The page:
The wife of John Casimir, a Frenchwoman, Marie Louise, hired a troop of French actors and first familiarized the Poles with something which resembled the modern stage.
That she endeared herself to the public. Partly, no doubt, her popularity was due to the disgust inspired by her rival, Louise de Keroualle, duchess of Portsmouth, and to the fact that, while the Frenchwoman was a Catholic, she was a Protestant.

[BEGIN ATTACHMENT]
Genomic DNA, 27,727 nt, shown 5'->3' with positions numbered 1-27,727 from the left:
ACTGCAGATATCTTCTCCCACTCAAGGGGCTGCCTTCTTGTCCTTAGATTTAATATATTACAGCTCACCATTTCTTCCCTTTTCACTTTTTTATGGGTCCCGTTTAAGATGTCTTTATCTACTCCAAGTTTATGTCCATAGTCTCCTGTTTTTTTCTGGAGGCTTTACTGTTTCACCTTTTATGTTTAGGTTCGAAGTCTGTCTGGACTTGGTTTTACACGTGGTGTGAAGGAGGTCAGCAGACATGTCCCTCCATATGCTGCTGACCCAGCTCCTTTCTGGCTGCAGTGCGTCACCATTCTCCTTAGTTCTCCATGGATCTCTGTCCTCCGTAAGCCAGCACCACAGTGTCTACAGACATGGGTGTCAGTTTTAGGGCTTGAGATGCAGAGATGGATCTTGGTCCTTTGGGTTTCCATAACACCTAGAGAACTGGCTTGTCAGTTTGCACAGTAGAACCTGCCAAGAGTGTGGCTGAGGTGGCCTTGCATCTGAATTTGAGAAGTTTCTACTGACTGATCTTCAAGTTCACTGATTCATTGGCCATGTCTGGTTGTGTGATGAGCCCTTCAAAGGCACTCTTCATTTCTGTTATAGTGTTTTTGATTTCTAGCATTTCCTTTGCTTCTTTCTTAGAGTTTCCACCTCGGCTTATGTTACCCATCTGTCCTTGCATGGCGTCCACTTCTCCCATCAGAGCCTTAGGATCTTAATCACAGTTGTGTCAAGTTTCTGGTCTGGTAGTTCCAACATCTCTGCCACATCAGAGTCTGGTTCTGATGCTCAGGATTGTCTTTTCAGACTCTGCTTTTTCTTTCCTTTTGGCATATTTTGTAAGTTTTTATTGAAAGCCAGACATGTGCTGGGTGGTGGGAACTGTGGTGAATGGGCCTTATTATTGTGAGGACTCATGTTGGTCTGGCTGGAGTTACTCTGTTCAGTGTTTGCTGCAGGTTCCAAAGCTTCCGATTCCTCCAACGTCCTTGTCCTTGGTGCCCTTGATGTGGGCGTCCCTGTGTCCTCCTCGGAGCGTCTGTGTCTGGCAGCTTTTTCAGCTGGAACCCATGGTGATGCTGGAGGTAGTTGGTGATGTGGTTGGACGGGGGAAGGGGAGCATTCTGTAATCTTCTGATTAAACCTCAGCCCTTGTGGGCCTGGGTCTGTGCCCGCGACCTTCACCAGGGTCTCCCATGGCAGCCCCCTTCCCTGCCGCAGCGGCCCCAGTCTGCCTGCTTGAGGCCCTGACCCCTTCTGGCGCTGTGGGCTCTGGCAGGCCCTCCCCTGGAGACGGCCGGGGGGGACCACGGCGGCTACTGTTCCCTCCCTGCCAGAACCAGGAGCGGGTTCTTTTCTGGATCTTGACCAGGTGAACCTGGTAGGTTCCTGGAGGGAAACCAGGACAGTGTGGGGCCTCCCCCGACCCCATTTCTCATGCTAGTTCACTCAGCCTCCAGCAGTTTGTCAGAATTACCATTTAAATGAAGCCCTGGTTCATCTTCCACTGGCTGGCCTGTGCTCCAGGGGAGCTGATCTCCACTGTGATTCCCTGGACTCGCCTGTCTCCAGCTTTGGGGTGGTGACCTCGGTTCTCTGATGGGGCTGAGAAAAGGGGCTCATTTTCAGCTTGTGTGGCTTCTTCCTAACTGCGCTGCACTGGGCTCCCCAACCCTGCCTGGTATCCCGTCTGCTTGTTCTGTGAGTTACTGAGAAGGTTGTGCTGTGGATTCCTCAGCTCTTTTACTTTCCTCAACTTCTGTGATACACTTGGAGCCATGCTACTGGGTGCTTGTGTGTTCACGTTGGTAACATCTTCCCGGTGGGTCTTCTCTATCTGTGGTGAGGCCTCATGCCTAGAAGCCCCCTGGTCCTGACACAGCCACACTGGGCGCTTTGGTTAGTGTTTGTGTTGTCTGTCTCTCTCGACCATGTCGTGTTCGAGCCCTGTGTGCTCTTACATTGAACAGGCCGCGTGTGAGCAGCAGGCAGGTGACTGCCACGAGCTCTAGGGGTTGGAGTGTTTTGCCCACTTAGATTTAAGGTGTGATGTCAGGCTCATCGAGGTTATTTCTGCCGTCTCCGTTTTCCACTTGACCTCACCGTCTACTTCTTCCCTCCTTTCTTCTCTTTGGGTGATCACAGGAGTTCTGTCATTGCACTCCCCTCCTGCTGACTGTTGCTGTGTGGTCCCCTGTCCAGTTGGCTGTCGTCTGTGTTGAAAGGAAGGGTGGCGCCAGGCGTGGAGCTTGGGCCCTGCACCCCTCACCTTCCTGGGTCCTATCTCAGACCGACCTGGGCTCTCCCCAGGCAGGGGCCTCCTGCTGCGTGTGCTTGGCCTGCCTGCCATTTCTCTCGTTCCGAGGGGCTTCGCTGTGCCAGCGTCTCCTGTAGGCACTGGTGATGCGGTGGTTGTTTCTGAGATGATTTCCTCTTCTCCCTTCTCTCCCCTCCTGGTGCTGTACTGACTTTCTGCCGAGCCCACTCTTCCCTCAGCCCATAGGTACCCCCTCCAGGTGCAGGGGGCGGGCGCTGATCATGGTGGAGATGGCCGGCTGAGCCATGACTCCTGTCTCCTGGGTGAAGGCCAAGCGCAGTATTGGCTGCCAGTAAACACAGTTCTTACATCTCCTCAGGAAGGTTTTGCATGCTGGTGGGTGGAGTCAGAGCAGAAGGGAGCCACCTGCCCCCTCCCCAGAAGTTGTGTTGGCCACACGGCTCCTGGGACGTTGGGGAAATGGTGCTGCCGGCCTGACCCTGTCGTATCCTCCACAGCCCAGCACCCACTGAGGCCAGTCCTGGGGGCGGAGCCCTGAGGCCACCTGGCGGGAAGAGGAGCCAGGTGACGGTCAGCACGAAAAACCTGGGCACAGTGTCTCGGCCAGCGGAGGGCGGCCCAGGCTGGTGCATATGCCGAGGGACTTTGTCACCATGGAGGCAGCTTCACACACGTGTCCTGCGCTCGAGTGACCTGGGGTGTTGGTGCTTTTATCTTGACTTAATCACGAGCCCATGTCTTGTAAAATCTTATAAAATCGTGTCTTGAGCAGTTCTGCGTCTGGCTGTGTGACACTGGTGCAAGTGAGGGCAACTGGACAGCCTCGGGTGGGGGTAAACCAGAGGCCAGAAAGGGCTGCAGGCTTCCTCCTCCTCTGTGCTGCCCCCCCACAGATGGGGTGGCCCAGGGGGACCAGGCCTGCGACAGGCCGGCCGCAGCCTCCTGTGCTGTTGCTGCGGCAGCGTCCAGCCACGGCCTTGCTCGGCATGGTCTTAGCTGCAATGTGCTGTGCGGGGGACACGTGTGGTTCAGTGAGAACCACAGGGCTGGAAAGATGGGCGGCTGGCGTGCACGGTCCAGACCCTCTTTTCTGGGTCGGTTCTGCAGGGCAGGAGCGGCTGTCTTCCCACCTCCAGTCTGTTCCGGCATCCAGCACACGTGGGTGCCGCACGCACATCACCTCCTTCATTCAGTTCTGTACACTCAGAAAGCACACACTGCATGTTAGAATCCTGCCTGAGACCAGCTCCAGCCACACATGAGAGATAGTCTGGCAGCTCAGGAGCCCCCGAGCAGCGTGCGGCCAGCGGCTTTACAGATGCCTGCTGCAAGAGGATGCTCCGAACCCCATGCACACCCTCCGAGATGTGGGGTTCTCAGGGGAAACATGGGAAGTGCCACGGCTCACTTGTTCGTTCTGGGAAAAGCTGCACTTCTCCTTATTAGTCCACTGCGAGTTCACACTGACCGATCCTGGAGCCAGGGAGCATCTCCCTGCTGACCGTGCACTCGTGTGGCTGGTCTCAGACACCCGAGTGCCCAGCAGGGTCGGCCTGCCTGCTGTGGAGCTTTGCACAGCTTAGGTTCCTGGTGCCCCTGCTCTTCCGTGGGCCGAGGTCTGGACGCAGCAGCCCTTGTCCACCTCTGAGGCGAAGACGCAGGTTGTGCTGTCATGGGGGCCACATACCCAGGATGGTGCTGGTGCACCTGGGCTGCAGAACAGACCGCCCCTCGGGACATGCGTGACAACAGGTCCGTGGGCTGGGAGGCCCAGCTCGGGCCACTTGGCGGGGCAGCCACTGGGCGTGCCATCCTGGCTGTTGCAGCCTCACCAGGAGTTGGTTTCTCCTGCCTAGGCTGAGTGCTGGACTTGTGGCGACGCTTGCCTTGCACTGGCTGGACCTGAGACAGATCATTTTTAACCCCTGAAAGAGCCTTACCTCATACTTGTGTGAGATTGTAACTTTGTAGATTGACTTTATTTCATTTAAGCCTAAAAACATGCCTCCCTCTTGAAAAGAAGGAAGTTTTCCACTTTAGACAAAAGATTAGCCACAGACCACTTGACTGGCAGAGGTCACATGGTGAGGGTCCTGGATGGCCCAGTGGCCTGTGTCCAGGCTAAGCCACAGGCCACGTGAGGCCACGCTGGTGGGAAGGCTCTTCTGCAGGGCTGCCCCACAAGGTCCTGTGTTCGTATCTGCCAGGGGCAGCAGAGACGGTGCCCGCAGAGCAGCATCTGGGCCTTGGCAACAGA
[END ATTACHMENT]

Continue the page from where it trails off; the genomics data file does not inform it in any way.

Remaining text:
You plotted against me, you lied to Prince Andrew about my relations with that Frenchwoman and made me quarrel with him, but you see I need neither her nor you!
To this letter the old prince had replied affectionately, and from that time had kept the Frenchwoman at a distance.
Before they reached the room from which the sounds of the clavichord came, the pretty, fair haired Frenchwoman, Mademoiselle Bourienne, rushed out apparently beside herself with delight.